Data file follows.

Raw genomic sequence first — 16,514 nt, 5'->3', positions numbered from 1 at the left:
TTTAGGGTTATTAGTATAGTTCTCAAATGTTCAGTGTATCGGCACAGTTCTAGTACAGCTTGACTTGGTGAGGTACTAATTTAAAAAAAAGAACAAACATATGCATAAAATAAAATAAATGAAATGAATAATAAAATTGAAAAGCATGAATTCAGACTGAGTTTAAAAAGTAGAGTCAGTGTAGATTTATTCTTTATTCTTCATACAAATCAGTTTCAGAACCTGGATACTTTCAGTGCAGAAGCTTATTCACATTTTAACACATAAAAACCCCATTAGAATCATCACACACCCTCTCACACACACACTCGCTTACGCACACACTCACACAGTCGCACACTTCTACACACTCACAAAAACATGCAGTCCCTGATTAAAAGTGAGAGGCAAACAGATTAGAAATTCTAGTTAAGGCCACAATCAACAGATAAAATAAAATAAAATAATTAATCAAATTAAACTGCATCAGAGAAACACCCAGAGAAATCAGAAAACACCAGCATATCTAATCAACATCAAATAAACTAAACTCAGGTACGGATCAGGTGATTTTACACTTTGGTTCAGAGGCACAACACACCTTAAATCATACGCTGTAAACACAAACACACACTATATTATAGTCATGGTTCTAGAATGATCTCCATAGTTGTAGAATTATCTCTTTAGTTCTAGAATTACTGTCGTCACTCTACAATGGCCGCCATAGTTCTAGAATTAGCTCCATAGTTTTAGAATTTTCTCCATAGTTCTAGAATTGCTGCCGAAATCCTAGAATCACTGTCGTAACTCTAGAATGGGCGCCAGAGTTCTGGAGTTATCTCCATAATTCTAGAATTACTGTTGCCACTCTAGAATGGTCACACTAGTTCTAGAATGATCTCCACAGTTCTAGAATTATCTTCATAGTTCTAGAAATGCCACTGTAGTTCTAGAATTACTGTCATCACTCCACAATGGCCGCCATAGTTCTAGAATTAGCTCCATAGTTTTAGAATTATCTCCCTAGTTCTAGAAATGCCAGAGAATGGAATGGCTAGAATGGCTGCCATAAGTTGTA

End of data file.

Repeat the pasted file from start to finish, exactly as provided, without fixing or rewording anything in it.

Raw genomic sequence first — 16,514 nt, 5'->3', positions numbered from 1 at the left:
TTTAGGGTTATTAGTATAGTTCTCAAATGTTCAGTGTATCGGCACAGTTCTAGTACAGCTTGACTTGGTGAGGTACTAATTTAAAAAAAAGAACAAACATATGCATAAAATAAAATAAATGAAATGAATAATAAAATTGAAAAGCATGAATTCAGACTGAGTTTAAAAAGTAGAGTCAGTGTAGATTTATTCTTTATTCTTCATACAAATCAGTTTCAGAACCTGGATACTTTCAGTGCAGAAGCTTATTCACATTTTAACACATAAAAACCCCATTAGAATCATCACACACCCTCTCACACACACACTCGCTTACGCACACACTCACACAGTCGCACACTTCTACACACTCACAAAAACATGCAGTCCCTGATTAAAAGTGAGAGGCAAACAGATTAGAAATTCTAGTTAAGGCCACAATCAACAGATAAAATAAAATAAAATAATTAATCAAATTAAACTGCATCAGAGAAACACCCAGAGAAATCAGAAAACACCAGCATATCTAATCAACATCAAATAAACTAAACTCAGGTACGGATCAGGTGATTTTACACTTTGGTTCAGAGGCACAACACACCTTAAATCATACGCTGTAAACACAAACACACACTATATTATAGTCATGGTTCTAGAATGATCTCCATAGTTGTAGAATTATCTCTTTAGTTCTAGAATTACTGTCGTCACTCTACAATGGCCGCCATAGTTCTAGAATTAGCTCCATAGTTTTAGAATTTTCTCCATAGTTCTAGAATTGCTGCCGAAATCCTAGAATCACTGTCGTAACTCTAGAATGGGCGCCAGAGTTCTGGAGTTATCTCCATAATTCTAGAATTACTGTTGCCACTCTAGAATGGTCACACTAGTTCTAGAATGATCTCCACAGTTCTAGAATTATCTTCATAGTTCTAGAAATGCCACTGTAGTTCTAGAATTACTGTCATCACTCCACAATGGCCGCCATAGTTCTAGAATTAGCTCCATAGTTTTAGAATTATCTCCCTAGTTCTAGAAATGCCAGAGAATGGAATGGCTAGAATGGCTGCCATAAGTTGTA